How to create a Content Marketing Strategy without breaking the bank (or your back)

As we have discussed once and again, a thought leadership strategy is key for financial services companies and professionals to differentiate themselves in the marketplace. Here we just want to share the simple steps to follow to create and maintain a strategy without losing yourself in the process.

Step 1: What are your business goals and objectives?

The first step is to carefully consider the business outcomes you are setting out to achieve. What does success look like, and does everyone agree on that vision of success? Are you looking to gain exposure, create leads or educate your prospect on your offering? Be clear on what your objective is before embarking in any content development or channel creation.

Step 2: Competitive audit

Create a list of your competitors and do some detective work. Where do they publish content? What kinds of content do they prefer? Look at their publishing frequency and what topics they cover. See if they focus on long-form content with lots of value. Know what you’re up against but also use it to inspire your content, either by imitation or by differentiation.

Step 3: Content audit

Take a complete inventory of the content assets you currently own. Include details for each piece of content including what type of media and its intended marketing channel and audience persona. Evaluate what content is performing, what needs to be updated, and what can be put on the back burner. If you haven’t done any content marketing, review the content you have developed for marketing purposes, which should inspire some of your content verticals that you will develop later.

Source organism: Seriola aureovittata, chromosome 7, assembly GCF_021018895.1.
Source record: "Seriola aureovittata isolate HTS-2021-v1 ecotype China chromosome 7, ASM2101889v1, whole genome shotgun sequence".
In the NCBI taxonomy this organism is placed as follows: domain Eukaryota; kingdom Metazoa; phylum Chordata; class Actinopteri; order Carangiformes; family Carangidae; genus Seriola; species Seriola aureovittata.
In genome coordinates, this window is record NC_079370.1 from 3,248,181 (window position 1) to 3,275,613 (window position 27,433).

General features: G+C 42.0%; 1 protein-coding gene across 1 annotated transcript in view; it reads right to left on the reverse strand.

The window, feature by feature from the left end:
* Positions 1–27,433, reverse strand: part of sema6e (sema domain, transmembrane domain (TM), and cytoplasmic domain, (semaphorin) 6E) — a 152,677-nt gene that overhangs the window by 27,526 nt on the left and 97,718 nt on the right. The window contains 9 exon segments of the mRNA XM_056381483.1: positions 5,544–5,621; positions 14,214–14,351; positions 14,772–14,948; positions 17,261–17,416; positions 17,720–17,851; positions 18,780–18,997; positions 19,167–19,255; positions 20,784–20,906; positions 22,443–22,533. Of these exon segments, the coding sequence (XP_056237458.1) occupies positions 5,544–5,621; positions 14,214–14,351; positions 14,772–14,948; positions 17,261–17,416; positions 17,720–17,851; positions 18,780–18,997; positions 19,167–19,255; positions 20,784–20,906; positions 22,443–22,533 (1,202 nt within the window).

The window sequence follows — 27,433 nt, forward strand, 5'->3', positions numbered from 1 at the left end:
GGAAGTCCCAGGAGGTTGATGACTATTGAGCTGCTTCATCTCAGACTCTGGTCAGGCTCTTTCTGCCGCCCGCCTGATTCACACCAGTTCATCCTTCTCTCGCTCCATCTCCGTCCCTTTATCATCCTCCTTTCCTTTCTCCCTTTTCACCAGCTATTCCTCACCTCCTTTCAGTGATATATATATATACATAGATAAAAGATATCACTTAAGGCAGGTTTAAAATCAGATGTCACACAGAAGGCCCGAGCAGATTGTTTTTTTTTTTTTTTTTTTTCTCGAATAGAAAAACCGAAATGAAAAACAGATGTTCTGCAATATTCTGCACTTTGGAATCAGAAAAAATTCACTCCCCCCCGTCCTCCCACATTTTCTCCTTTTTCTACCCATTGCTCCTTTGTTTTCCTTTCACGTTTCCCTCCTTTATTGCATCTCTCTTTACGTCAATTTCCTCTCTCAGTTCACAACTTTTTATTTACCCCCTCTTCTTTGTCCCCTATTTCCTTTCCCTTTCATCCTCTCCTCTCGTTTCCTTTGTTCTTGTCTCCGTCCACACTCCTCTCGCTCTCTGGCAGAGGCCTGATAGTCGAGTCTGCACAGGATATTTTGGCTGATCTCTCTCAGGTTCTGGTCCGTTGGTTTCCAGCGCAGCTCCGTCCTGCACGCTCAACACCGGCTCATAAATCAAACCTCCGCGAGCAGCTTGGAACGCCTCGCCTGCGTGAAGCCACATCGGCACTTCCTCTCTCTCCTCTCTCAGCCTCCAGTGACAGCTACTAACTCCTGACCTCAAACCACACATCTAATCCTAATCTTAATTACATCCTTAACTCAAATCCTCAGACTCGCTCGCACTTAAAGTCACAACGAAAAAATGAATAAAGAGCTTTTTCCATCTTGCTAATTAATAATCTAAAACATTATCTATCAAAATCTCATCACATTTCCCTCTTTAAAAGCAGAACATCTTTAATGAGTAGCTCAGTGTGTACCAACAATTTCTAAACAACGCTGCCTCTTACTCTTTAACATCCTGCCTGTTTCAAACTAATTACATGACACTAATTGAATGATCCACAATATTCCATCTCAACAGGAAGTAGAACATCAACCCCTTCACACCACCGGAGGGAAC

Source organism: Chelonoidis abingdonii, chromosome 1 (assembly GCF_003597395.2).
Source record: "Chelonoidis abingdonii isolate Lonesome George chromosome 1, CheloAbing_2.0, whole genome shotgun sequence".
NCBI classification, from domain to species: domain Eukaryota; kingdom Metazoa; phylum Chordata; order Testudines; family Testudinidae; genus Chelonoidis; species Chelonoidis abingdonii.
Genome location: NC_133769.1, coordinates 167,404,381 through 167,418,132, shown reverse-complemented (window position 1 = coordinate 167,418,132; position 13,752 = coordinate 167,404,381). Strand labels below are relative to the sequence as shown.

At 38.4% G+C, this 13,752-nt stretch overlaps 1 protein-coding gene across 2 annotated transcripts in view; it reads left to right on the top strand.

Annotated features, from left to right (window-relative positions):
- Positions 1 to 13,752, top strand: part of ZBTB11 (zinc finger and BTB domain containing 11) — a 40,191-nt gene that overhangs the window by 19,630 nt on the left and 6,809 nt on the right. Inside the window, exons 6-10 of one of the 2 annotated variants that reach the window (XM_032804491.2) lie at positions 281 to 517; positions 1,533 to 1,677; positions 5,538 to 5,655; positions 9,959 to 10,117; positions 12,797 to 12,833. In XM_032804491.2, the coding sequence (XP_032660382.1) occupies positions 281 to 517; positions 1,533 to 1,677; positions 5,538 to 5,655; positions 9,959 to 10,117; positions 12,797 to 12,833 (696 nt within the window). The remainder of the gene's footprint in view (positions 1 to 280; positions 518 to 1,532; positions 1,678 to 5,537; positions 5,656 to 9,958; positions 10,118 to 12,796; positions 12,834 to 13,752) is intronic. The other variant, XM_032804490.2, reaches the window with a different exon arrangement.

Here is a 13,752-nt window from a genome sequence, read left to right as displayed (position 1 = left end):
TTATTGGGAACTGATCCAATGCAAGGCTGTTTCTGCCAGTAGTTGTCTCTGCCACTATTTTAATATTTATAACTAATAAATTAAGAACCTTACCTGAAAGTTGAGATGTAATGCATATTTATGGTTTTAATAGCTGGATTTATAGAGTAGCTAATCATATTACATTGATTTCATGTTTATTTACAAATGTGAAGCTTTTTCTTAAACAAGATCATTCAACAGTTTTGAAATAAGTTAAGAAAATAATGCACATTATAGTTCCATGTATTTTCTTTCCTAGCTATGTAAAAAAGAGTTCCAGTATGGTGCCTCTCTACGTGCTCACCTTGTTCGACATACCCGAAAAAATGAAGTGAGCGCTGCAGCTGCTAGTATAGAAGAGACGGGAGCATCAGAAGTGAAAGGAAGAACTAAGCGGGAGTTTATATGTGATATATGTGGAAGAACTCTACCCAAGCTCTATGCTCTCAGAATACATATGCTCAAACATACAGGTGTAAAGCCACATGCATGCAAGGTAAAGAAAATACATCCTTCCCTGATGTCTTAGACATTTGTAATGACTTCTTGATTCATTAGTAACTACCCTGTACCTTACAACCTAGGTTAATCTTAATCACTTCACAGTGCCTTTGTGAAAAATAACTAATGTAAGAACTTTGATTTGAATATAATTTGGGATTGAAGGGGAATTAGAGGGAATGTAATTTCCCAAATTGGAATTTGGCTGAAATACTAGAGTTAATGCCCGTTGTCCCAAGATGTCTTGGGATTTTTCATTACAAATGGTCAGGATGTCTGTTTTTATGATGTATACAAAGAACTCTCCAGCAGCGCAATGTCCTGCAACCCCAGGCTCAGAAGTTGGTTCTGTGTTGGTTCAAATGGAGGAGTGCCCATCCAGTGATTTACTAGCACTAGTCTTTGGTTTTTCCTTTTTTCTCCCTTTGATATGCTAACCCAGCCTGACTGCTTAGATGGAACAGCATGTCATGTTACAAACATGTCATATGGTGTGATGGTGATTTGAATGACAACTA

Step 4: Customer Personas and Content Verticals

Develop a complete persona of each type of existing or potential customer you want to reach and their main pain points. What are their desires, fears, and interests? What keeps them up at night?

Then, based on each persona, develop a content strategy on what will be discussed for them. Think of the main questions they have when thinking about the problem and define the content vertical. For example, if one of your targets is investors planning for their succession, the content vertical for that target will be practical tips and discussions on wills, succession strategies, investment planning, etc.

Step 5: Brand Voice

Your brand voice is your communication style. Define how you want to communicate. Will you be serious and research oriented? Will you be more informal and establish a closer connection with the customer?

Step 6: Content distribution plan

Determine how you will get your content in front of your intended audience. Find out where they are already discovering content—for example, social media, email, video sharing sites—and what type of content they prefer. Research which channels are the best fit, and constantly update and refine your approach. Then, think of your pieces of content as they feed into the distribution channel, and adapt to each of the channels depending on their style.

Step 7: Measurement

How will you measure success? What are your most important KPIs, and what are the smaller KPIs that ladder up to helping you achieve the objectives you set from the beginning?

Step 8: Toolbox

What tools will you use to create content? For example, does your company already use a Content Management System (CMS) such as WordPress? Figure out if you will use your own writing staff or utilize vendors.  You’ll also need good analytics software to track and measure